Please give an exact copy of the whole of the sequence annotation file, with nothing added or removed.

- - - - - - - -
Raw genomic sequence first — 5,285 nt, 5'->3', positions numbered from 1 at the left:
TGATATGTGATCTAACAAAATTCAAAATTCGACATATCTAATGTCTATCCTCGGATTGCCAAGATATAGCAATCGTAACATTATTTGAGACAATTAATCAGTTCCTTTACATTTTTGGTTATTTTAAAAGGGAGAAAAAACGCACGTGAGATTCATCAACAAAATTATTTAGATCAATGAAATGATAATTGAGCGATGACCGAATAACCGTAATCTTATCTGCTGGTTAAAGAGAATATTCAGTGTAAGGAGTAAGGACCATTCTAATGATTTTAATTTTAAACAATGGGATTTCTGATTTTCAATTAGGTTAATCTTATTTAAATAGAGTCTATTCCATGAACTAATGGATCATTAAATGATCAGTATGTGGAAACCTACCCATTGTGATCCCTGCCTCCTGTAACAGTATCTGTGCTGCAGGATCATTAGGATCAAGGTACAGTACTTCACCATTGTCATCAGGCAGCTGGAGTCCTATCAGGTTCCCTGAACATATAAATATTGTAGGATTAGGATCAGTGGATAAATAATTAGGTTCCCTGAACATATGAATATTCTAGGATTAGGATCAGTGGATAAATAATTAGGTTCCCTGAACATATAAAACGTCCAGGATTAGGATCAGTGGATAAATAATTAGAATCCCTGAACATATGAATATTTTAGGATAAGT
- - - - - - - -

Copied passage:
Raw genomic sequence first — 5,285 nt, 5'->3', positions numbered from 1 at the left:
TGATATGTGATCTAACAAAATTCAAAATTCGACATATCTAATGTCTATCCTCGGATTGCCAAGATATAGCAATCGTAACATTATTTGAGACAATTAATCAGTTCCTTTACATTTTTGGTTATTTTAAAAGGGAGAAAAAACGCACGTGAGATTCATCAACAAAATTATTTAGATCAATGAAATGATAATTGAGCGATGACCGAATAACCGTAATCTTATCTGCTGGTTAAAGAGAATATTCAGTGTAAGGAGTAAGGACCATTCTAATGATTTTAATTTTAAACAATGGGATTTCTGATTTTCAATTAGGTTAATCTTATTTAAATAGAGTCTATTCCATGAACTAATGGATCATTAAATGATCAGTATGTGGAAACCTACCCATTGTGATCCCTGCCTCCTGTAACAGTATCTGTGCTGCAGGATCATTAGGATCAAGGTACAGTACTTCACCATTGTCATCAGGCAGCTGGAGTCCTATCAGGTTCCCTGAACATATAAATATTGTAGGATTAGGATCAGTGGATAAATAATTAGGTTCCCTGAACATATGAATATTCTAGGATTAGGATCAGTGGATAAATAATTAGGTTCCCTGAACATATAAAACGTCCAGGATTAGGATCAGTGGATAAATAATTAGAATCCCTGAACATATGAATATTTTAGGATAAGT